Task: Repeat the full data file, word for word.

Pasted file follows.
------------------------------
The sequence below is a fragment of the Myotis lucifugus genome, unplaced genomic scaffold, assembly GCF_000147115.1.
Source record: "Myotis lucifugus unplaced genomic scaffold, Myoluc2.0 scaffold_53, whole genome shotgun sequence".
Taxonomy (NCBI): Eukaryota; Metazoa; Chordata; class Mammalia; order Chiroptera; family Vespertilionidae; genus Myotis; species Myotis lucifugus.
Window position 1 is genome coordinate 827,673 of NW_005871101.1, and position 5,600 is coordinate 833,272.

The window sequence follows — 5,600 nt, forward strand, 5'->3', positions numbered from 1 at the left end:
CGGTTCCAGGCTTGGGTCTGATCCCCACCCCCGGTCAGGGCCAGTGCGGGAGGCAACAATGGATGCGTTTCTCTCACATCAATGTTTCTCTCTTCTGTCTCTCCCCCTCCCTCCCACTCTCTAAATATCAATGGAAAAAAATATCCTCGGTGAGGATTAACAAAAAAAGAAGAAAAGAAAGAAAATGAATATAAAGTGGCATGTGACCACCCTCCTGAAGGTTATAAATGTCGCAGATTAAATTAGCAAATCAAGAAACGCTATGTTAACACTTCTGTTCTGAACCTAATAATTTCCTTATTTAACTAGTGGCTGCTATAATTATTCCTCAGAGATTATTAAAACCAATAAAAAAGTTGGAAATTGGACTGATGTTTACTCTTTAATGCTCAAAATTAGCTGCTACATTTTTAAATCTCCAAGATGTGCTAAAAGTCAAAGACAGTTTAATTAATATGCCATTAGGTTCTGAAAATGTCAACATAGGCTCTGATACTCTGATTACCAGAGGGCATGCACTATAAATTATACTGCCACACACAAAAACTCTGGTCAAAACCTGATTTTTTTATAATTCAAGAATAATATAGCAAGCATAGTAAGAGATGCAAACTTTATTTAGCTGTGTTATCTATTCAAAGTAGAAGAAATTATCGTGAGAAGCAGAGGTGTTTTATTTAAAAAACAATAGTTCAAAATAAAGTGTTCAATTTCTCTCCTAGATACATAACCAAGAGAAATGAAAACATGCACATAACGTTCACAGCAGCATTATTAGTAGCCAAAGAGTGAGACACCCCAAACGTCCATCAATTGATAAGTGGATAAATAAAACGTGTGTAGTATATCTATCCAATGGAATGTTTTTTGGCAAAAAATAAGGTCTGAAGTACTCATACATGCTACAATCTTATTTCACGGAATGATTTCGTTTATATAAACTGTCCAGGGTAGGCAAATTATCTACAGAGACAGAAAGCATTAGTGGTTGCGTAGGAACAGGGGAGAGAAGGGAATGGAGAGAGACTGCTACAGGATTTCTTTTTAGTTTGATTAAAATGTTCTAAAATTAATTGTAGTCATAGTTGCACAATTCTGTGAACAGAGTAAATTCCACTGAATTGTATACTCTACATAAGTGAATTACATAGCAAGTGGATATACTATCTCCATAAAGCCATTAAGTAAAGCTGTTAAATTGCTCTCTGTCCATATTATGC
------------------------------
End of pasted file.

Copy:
The sequence below is a fragment of the Myotis lucifugus genome, unplaced genomic scaffold, assembly GCF_000147115.1.
Source record: "Myotis lucifugus unplaced genomic scaffold, Myoluc2.0 scaffold_53, whole genome shotgun sequence".
Taxonomy (NCBI): Eukaryota; Metazoa; Chordata; class Mammalia; order Chiroptera; family Vespertilionidae; genus Myotis; species Myotis lucifugus.
Window position 1 is genome coordinate 827,673 of NW_005871101.1, and position 5,600 is coordinate 833,272.

The window sequence follows — 5,600 nt, forward strand, 5'->3', positions numbered from 1 at the left end:
CGGTTCCAGGCTTGGGTCTGATCCCCACCCCCGGTCAGGGCCAGTGCGGGAGGCAACAATGGATGCGTTTCTCTCACATCAATGTTTCTCTCTTCTGTCTCTCCCCCTCCCTCCCACTCTCTAAATATCAATGGAAAAAAATATCCTCGGTGAGGATTAACAAAAAAAGAAGAAAAGAAAGAAAATGAATATAAAGTGGCATGTGACCACCCTCCTGAAGGTTATAAATGTCGCAGATTAAATTAGCAAATCAAGAAACGCTATGTTAACACTTCTGTTCTGAACCTAATAATTTCCTTATTTAACTAGTGGCTGCTATAATTATTCCTCAGAGATTATTAAAACCAATAAAAAAGTTGGAAATTGGACTGATGTTTACTCTTTAATGCTCAAAATTAGCTGCTACATTTTTAAATCTCCAAGATGTGCTAAAAGTCAAAGACAGTTTAATTAATATGCCATTAGGTTCTGAAAATGTCAACATAGGCTCTGATACTCTGATTACCAGAGGGCATGCACTATAAATTATACTGCCACACACAAAAACTCTGGTCAAAACCTGATTTTTTTATAATTCAAGAATAATATAGCAAGCATAGTAAGAGATGCAAACTTTATTTAGCTGTGTTATCTATTCAAAGTAGAAGAAATTATCGTGAGAAGCAGAGGTGTTTTATTTAAAAAACAATAGTTCAAAATAAAGTGTTCAATTTCTCTCCTAGATACATAACCAAGAGAAATGAAAACATGCACATAACGTTCACAGCAGCATTATTAGTAGCCAAAGAGTGAGACACCCCAAACGTCCATCAATTGATAAGTGGATAAATAAAACGTGTGTAGTATATCTATCCAATGGAATGTTTTTTGGCAAAAAATAAGGTCTGAAGTACTCATACATGCTACAATCTTATTTCACGGAATGATTTCGTTTATATAAACTGTCCAGGGTAGGCAAATTATCTACAGAGACAGAAAGCATTAGTGGTTGCGTAGGAACAGGGGAGAGAAGGGAATGGAGAGAGACTGCTACAGGATTTCTTTTTAGTTTGATTAAAATGTTCTAAAATTAATTGTAGTCATAGTTGCACAATTCTGTGAACAGAGTAAATTCCACTGAATTGTATACTCTACATAAGTGAATTACATAGCAAGTGGATATACTATCTCCATAAAGCCATTAAGTAAAGCTGTTAAATTGCTCTCTGTCCATATTATGC